High: 85°F ~ Low: 67°F
Wednesday, June 19, 2013
Yadi pulls an AlbertPosted Wednesday, February 22, 2012, at 7:01 AM
So, yesterday I wrote a column about Yadi that got quite a bit of response (e-mails, comments, tweets, etc.). Normally I don't follow up a column with another column on the same subject, but further comments on Tuesday left me some more to say.
When I wrote Tuesday's column I was quite pessimistic about the possibility Yadier Molina would return to the Cardinals. After listening to comments from Yadi's agent today, I'm all but certain we will be seeing the end of an era. After all, this is a game Cardinals fans have played before.
Right about this same time last year, former Cardinals slugger and would-have-been legend, Albert Pujols announced that there would be no negotiating during the season between he and the team as they attempted to find common ground in the search for an extension.
Yadi said Sunday that he had "learned a lot from watching Albert" and apparently that was one lesson he is taking to heart. Molina's agent Melvin Roman announced the decision Tuesday noting that if the Cardinals want Yadi back he will come back.
"Want" is the key word in that statement. There is no doubt that in the literal sense of the word the Cardinals want him to return. However, in the figurative sense of the word, will Yadi interpret an offer as a sufficient "want."
Like I said yesterday, my maximum price tag for Yadi, or most catchers for that matter, is in the vicinity of $9 million. I fear that what he views as his own ideal price tag is probably a ridiculous number. I'm sure it won't be Joe Mauer-esque ($23 million), but he could easily see himself worth $13-15 million. Given the Cardinals budget, that's just too much money to sink into a position that isn't traditionally filled with offensive explosions.
I'm not knocking Yadi's offensive abilities, but he's only hit .300 or above twice in his career and I don't know that that stellar 2011 season he put up wasn't a fluke. Yadi has always put up respectable offensive numbers for a catcher, but his true value has always been in defense. Defensively, he would be a hard act to follow.
One advantage to the Yadi situation that I didn't catch yesterday, is the fact that he does not have no-trade protection because he hasn't spent 10 years in the majors yet. I'm not saying a trade is the answer, only that it is certainly an avenue to shop. If the front office is reasonably sure they're not going to see eye-to-eye on the money, then I say shop him around. A team looking to get him in the door to throw some cash at him after the season might be willing to give up a piece worth having.
That being said, if he was to leave through free agency, he would have a lot of competition. While he would be perched atop the list, the market flooding with catchers would benefit the Cardinals. One guy in particular who will be available that I like is Mike Napoli.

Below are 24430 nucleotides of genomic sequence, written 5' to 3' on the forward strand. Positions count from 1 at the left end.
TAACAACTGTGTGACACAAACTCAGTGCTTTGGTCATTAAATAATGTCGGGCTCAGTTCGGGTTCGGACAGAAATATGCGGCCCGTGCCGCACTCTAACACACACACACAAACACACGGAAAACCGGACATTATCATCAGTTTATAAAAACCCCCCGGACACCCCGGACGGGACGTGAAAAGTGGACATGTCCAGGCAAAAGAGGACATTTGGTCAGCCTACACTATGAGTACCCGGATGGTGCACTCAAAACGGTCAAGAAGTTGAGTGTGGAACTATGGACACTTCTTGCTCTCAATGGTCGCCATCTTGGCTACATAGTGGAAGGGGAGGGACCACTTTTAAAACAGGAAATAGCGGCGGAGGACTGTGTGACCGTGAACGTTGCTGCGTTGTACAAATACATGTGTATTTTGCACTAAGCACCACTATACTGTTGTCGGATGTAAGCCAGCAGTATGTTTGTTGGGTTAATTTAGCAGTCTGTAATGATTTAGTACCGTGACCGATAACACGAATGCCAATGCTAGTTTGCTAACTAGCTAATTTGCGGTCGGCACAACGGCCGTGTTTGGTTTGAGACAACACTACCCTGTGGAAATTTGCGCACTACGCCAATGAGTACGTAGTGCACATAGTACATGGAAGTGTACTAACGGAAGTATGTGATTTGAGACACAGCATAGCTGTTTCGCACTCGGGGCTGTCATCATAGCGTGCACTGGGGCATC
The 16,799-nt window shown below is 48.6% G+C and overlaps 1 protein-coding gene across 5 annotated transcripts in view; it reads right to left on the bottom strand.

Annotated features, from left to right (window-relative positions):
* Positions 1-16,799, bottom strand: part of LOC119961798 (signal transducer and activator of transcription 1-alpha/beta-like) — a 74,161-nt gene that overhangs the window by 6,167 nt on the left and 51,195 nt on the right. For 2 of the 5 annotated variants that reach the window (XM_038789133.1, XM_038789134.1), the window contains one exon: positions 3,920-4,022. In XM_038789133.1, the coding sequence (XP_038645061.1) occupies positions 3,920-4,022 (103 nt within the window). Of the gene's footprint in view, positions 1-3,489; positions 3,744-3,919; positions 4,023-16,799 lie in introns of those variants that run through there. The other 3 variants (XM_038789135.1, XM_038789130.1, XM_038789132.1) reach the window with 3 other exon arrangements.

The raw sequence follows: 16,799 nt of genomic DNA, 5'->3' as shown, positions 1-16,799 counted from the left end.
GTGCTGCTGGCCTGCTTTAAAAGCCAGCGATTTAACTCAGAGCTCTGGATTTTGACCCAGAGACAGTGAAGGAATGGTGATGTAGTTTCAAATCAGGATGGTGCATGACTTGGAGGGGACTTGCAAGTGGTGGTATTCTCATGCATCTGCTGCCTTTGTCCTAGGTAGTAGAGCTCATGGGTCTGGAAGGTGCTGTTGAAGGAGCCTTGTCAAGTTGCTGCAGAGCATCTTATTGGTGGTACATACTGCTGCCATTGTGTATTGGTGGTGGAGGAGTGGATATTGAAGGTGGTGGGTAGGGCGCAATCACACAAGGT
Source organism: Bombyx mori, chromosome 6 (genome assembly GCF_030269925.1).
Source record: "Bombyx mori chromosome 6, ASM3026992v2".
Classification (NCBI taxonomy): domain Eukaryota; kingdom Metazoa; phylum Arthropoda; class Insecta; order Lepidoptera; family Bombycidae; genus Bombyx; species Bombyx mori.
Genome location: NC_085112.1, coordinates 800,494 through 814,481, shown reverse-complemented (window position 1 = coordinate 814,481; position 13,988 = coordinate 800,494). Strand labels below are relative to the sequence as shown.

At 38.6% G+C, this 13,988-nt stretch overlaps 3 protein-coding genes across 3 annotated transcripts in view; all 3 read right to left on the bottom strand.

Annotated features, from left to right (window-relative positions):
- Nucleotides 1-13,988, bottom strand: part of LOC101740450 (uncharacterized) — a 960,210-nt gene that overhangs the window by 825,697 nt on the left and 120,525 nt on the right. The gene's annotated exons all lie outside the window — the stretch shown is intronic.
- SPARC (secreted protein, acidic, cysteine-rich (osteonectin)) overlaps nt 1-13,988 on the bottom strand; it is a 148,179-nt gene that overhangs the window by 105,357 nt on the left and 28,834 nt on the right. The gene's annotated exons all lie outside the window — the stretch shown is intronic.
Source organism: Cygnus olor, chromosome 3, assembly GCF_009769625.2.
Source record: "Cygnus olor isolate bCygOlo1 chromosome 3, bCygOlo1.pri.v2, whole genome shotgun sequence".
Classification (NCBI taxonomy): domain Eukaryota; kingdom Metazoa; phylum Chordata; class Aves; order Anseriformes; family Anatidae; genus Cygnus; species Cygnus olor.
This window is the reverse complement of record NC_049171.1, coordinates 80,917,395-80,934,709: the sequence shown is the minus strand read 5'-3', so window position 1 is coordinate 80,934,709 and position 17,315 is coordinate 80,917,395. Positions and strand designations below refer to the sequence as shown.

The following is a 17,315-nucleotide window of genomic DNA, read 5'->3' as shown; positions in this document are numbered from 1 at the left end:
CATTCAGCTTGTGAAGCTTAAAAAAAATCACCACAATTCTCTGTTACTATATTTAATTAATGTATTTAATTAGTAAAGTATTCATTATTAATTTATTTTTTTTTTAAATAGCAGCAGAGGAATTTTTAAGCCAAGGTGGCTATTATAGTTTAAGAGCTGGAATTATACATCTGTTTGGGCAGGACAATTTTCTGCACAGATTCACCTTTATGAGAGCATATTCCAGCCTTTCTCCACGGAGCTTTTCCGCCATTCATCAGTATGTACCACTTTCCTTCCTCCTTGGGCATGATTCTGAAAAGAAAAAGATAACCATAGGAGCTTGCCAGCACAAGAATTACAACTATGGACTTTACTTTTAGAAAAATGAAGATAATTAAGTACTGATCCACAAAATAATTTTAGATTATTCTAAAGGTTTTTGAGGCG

Napoli is quite the force defensively and, as Cardinals fans know all too well, he can smack the leather off of a baseball. He even hit pretty well at Busch. During the World Series every time he walked to the plate you could see the fans cringe because they know all too well what he is capable of. Defenisively, he's not Yadi, but he would be a nice replacement.
.In 2011, Napoli batted .320/.414/.631 with 30 homeruns (plus an additional 3 HR in AAA). That is production no one expects from the catcher's spot in the lineup anywhere. A catcher who puts up slugger numbers would also continue to help fill whatever remains of the offensive gap post-Pujols. '
While scouts are predicting his average to take a drop, his HR and RBI totals are expected to rise on the belief that Napoli is a catcher beginning to reach his potential. In 2012 the Rangers will pay him just over $9 million and he will likely draw a salary considerably lower than Yadi will in free agency making him a more affordable option as well.
Maybe Napoli isn't the answer, but I just wanted to toss that out because he is a real possibility. That is, assuming the Rangers don't scoop him up in an extension beforehand and assuming the Cardinals don't reach an agreement with Molina. It's still possible, but if I were a betting man I'd keep the cash in my pocket.
The one thing I feel certain about, however, is that if they don't sign him before his self-imposed deadline, the team will never get him in free agency. Basically, what I'm saying is that in about 6 weeks we'll know what's going to happen.
In an unrelated note, I will be co-hosting the United Cardinal Bloggers Radio Hour tonight (Feb. 22, 2012) at 9:30 p.m. CST alongside host Daniel Shoptaw of C70 At The Bat. You can log on live or listen to the archive later at http://www.blogtalkradio.com/ivieleaguep... We will be talking about Spring Training and how some players are progressing and I was asked to talk a little about my experience covering the 2011 World Series.
To submit a question for the Balls & Strikes Mailbag, either e-mail email@example.com , call (573)624-4545 or fill out the form at dailystatesman.com/blogs/coreynoles/
Showing comments in chronological order
[Show most recent comments first]
Balls & Strikes
- Blog RSS feed
- Comments RSS feed
- Send email to Corey Noles
Corey Noles, staff writer for The Daily Statesman and Editor of The North Stoddard Countian, is the author of a regular baseball/St. Louis Cardinals column and also uses his blog to sound off on various happenings in sports. He also operates a weekly baseball mailbag column.
Hot topicsDear Cardinals fans, please remain calm
(0 ~ 10:08 PM, Jun 18)
David Freese comes back to life with 20-game hitting streak
Which duo will be better? Matt Harvey/Zach Wheeler vs. Shelby Miller/Michael Wacha
NL early vote totals highlight problem with MLB All Star Game
Young MLB Players Could Learn a Lot from George Brett